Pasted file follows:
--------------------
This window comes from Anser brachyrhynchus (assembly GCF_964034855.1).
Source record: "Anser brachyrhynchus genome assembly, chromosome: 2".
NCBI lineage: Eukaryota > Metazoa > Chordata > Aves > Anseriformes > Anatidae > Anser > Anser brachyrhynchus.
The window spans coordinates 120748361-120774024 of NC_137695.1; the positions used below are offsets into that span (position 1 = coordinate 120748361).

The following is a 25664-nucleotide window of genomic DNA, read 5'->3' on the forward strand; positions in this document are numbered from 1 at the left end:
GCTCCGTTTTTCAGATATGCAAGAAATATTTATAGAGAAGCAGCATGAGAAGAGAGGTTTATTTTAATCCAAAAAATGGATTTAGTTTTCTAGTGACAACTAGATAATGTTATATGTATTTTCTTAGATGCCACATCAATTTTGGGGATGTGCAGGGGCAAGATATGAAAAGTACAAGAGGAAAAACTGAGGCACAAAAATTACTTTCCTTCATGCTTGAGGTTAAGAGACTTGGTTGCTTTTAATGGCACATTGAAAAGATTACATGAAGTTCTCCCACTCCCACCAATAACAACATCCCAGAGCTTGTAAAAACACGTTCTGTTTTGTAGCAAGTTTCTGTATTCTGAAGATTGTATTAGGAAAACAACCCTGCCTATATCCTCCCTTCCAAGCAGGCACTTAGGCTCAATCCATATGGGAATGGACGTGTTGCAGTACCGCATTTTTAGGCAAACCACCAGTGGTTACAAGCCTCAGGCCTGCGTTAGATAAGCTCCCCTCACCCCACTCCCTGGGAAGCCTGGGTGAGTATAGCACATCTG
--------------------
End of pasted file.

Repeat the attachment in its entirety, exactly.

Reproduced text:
This window comes from Anser brachyrhynchus (assembly GCF_964034855.1).
Source record: "Anser brachyrhynchus genome assembly, chromosome: 2".
NCBI lineage: Eukaryota > Metazoa > Chordata > Aves > Anseriformes > Anatidae > Anser > Anser brachyrhynchus.
The window spans coordinates 120748361-120774024 of NC_137695.1; the positions used below are offsets into that span (position 1 = coordinate 120748361).

The following is a 25664-nucleotide window of genomic DNA, read 5'->3' on the forward strand; positions in this document are numbered from 1 at the left end:
GCTCCGTTTTTCAGATATGCAAGAAATATTTATAGAGAAGCAGCATGAGAAGAGAGGTTTATTTTAATCCAAAAAATGGATTTAGTTTTCTAGTGACAACTAGATAATGTTATATGTATTTTCTTAGATGCCACATCAATTTTGGGGATGTGCAGGGGCAAGATATGAAAAGTACAAGAGGAAAAACTGAGGCACAAAAATTACTTTCCTTCATGCTTGAGGTTAAGAGACTTGGTTGCTTTTAATGGCACATTGAAAAGATTACATGAAGTTCTCCCACTCCCACCAATAACAACATCCCAGAGCTTGTAAAAACACGTTCTGTTTTGTAGCAAGTTTCTGTATTCTGAAGATTGTATTAGGAAAACAACCCTGCCTATATCCTCCCTTCCAAGCAGGCACTTAGGCTCAATCCATATGGGAATGGACGTGTTGCAGTACCGCATTTTTAGGCAAACCACCAGTGGTTACAAGCCTCAGGCCTGCGTTAGATAAGCTCCCCTCACCCCACTCCCTGGGAAGCCTGGGTGAGTATAGCACATCTG